"The dream is always bigger than the reality. That's what keeps us going - trying to match the dream." Andrew James Gibson.
In six months' time, the dream gets real. We'll be on a plane for Paris.
Back in January when we booked our tickets, I cast my vision forward to this day and through that misty, soft-focus lens I felt the shiver of anticipation of when I could at last say 'In six months' time we'll be on a plane to Paris'.
Oh, much, much more mundane unfortunately.
I've spent the past week packing up a house, lugging furniture, and unpacking in the new house. I have major projects underway at work, and assignments due at uni. He For Whom I have Forsaken All Others is working away for ten weeks. Our 11 year old son has almost as much study to do as me.
What is with this business of real life getting in the way of my fantasy???
Packing to move house is Boring and should be Someone Else's Job. Packing for travel is equally boring and, I have to admit, infinitely more stressful for one as Vain and Shallow as I - because my vision, you see, is that I must look like a young(ish) Audrey Hepburn everywhere I go. I won't, of course, I know that. Quite conveniently, the gap between what I know and what my vision is will determine what I buy once we get there. Said vanity has also ensured I research thoroughly, and have come across fantastic blogs with practical and stylish advice.
I have another vision with which I play on days like these when it all seems so far away. One of the movies I run in my head involves Mark & I having at least one of these moments in Paris (not sure where our son is in this scenario...let's assume he's taking the photo, because it isn't real if there's no photo to upload onto to Facebook or our Blog).
As I've been writing this, I realise my entire view of Paris is outlined by my teenage dreams, filled in by images such as Doisneau's and movies like Sabrina (the original) and bought to life by my years of high-school French. My Grown Up Brain is aware it won't always match the dream. I'm quite comfortable with that actually, because just the fact that I'll be in Paris and will be able to experience the difference between fact and fantasy - that's action and dreams being woven together.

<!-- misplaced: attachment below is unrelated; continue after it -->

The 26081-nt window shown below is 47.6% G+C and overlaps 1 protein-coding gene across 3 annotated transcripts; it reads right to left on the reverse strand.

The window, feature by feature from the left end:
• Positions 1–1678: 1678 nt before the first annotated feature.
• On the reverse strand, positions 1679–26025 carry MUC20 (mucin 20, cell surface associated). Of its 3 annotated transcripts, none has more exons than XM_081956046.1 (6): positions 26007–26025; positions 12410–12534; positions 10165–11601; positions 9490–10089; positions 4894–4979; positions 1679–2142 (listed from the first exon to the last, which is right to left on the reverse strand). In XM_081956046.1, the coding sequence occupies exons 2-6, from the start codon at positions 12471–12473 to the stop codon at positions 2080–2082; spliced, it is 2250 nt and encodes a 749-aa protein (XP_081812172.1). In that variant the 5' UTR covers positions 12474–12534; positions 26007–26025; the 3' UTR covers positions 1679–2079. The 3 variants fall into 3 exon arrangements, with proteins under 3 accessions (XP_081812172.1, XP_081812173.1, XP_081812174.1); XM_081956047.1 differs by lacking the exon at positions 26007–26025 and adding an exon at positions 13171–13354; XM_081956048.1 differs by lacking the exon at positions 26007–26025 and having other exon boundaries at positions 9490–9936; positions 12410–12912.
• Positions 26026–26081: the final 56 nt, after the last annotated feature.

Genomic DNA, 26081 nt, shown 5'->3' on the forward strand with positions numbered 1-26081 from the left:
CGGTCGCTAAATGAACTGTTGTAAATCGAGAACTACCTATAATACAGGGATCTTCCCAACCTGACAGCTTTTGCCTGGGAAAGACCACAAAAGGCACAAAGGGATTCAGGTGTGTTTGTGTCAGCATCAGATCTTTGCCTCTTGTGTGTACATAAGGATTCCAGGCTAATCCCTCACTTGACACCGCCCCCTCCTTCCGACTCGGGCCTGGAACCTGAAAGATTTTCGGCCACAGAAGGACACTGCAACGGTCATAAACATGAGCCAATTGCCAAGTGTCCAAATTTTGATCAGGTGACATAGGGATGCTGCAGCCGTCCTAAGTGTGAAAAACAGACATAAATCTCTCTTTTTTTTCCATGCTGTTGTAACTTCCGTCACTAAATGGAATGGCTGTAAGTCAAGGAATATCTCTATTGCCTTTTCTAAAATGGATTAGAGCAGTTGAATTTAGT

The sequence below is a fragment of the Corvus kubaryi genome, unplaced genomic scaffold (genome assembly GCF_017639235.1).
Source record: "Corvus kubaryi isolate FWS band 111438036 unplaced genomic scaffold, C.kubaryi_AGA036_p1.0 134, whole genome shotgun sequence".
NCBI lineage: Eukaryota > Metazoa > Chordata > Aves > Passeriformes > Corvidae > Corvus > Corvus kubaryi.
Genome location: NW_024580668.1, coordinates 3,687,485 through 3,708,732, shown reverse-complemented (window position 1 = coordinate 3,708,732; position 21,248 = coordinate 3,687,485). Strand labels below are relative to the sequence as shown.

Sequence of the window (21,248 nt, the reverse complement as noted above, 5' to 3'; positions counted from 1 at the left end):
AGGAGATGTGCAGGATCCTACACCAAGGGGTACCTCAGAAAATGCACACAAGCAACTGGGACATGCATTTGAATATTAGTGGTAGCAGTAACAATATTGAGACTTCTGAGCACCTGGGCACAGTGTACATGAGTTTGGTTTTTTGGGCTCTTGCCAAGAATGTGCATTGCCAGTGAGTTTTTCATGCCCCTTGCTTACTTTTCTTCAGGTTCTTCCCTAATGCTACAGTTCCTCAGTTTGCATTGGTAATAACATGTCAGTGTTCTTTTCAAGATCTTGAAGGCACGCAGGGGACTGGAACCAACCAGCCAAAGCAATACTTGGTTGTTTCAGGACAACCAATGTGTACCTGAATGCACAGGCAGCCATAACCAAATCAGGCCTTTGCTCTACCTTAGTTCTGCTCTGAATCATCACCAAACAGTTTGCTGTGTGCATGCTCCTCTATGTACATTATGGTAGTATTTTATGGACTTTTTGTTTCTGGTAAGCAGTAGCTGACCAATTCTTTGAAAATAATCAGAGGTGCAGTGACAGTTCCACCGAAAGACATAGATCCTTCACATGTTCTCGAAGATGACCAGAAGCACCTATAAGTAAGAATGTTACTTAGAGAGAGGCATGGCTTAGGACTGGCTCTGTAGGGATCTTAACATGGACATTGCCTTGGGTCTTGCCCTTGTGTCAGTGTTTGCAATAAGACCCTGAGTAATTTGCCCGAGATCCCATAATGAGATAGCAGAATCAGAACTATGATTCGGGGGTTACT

While I have no doubt there'll be very little of the England of my romantically-Jane-Austen-Shakespearean-Sonnets-inspired days (the only reference to Jane Austen Mark finds acceptable is Pride & Prejudice & Zombies), I'll still find the romance, darnit! Even if we don't visit Derbyshire estates with staircases down which I can gracefully descend (or based on my previous experiences, down which I can loudly fall), I'll walk along the street my husband lived as a child, and as we journey through the UK I'll develop a better understanding of his people and by extension, of him.
Eight years ago one of the artists of this masterpiece and I started loosely dreaming of a Christmas together:
By 'artists', I mean finger-painters and by 'loosely', I mean we both made vague, non-committal statements like 'you should come here for Christmas' 'yeah, that would be great'...(rinse and repeat on a semi-annual basis). This year, it's really happening. We will spend Christmas with our questionably artistic friends, and the experiences we will share will exceed my dreams...I know this because the beautiful Miia has told me she has castle plans, wild wintry moor walk plans, hot chocolate in country pub plans, Christingle service plans and mulled wine plans - all things an English Christmas (in my mind anyway) should have.
The truth is, for all my self-absorbed movies-in-my-mind where I'm the star in Paris or Rome or Edinburgh, no matter where we go and what 'things' we see; its the people we're with who make the reality better than the dream.
Although it must be said that in those movies, I am fabulous.